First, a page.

“What is a political scientist doing at an Institute of African Studies?” I asked myself, when I first joined the University of Ghana about a decade and half ago after my doctoral studies. I was versed in thematic studies, but untaught in area studies. To fit in, I had to adjust. Without a sufficient understanding of Africa, and not wanting to remain defectively informed, I decided to “discover” the continent. This “discovery” has taken me to Libya, Ivory Coast, Algeria, Nigeria, Burundi, Rwanda, Senegal, Ethiopia, Mali, Burkina Faso, Cape Verde, Cameroon, Benin, Tanzania, Togo, Mozambique, South Africa, Kenya and Morocco, presenting conferences papers. During these visits I paid attention to the complex power structures, the autopoietic systems, the configuration of ethnicities, alienation, colonial borders, cross border migrations and pan-African proclivities. Cross-border migrations tend to pose challenges to the colonial borders, the nation-state, xenophobia, and genocide, but also trigger embryonic grassroots pan-Africanism, which I find enthralling. I have therefore been researching, publishing, teaching and supervising graduate theses in these areas.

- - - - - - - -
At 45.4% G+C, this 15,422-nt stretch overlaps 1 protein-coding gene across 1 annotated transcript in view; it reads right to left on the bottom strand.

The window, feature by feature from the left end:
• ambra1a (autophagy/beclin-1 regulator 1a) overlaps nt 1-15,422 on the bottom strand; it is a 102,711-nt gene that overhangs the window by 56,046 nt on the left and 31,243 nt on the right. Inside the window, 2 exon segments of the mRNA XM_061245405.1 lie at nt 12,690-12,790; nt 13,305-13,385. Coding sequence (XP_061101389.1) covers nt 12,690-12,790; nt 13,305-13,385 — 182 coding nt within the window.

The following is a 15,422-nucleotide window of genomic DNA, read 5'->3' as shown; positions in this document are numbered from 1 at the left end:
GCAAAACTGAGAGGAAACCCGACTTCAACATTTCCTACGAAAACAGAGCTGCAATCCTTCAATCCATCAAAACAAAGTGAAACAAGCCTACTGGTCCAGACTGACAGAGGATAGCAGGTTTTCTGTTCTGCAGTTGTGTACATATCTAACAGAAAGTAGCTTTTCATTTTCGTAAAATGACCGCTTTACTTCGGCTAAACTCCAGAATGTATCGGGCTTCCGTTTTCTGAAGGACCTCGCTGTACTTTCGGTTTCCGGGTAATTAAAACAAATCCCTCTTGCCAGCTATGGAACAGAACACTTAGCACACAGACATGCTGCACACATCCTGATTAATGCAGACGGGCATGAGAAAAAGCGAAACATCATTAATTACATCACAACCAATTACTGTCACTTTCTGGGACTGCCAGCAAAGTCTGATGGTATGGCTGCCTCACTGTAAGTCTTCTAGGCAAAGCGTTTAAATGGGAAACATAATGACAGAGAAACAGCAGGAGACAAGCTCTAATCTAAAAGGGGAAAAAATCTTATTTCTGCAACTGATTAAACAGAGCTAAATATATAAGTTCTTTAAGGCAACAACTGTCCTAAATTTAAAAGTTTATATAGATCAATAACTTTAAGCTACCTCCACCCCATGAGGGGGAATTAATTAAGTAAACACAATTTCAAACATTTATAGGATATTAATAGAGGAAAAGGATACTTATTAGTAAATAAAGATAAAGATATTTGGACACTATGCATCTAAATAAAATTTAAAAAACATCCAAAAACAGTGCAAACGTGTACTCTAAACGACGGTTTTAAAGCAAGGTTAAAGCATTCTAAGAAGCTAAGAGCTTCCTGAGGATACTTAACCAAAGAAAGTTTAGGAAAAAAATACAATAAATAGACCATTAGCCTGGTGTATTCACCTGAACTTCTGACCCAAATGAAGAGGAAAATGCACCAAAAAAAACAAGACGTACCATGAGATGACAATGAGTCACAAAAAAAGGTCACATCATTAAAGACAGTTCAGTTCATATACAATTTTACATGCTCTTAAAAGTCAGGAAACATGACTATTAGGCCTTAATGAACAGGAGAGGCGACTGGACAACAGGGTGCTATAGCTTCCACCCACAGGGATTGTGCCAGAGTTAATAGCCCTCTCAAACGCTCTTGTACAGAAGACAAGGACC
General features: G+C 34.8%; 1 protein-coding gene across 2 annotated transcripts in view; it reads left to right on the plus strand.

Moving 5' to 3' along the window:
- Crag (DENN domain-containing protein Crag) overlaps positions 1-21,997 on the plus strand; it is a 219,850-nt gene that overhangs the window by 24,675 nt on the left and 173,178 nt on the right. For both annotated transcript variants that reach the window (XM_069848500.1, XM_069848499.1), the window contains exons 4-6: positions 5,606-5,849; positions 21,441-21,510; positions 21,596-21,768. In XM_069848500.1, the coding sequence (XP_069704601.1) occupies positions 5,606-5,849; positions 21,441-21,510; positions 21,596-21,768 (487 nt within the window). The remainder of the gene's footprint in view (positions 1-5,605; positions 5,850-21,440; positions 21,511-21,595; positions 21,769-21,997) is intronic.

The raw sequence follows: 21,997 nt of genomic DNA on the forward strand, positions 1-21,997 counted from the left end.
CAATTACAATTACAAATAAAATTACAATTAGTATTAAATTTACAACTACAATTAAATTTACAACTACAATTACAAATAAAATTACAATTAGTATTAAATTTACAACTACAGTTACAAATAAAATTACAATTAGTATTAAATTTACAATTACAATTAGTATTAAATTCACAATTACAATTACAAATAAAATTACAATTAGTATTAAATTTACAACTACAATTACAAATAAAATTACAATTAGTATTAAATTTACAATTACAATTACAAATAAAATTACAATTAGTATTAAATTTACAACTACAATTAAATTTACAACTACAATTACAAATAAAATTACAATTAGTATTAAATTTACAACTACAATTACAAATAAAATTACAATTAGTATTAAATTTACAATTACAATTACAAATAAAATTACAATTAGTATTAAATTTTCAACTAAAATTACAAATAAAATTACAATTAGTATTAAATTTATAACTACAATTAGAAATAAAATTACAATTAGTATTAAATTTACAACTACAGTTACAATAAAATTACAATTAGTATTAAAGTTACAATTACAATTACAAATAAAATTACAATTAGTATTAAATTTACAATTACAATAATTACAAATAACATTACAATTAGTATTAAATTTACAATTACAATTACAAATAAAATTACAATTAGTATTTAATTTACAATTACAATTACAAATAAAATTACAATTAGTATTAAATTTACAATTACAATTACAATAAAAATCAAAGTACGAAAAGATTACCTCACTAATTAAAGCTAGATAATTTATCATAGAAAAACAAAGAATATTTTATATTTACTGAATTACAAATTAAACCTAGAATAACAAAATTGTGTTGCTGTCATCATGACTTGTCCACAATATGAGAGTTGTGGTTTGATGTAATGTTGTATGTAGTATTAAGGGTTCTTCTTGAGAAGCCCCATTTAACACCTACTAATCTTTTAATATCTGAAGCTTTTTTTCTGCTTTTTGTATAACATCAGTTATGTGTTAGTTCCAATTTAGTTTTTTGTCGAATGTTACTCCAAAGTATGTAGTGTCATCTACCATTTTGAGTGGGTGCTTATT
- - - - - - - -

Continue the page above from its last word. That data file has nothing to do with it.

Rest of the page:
As Core Researcher of the Ghana Country Project, as part of the IIAS-Mellon Program “Humanities across Borders: Asia and Africa in the World”, I am focusing the project agenda on memory practices, and would partner with communities to co-create knowledge on migration and grassroots pan-Africanism, past, contemporary and future. The Ghana project revisits and explores issues of memory, migration, deterritoriality, identity and new ways of pan-Africanism. The project would lead to co-creation of knowledge and the production of teaching materials based on new pedagogical frameworks.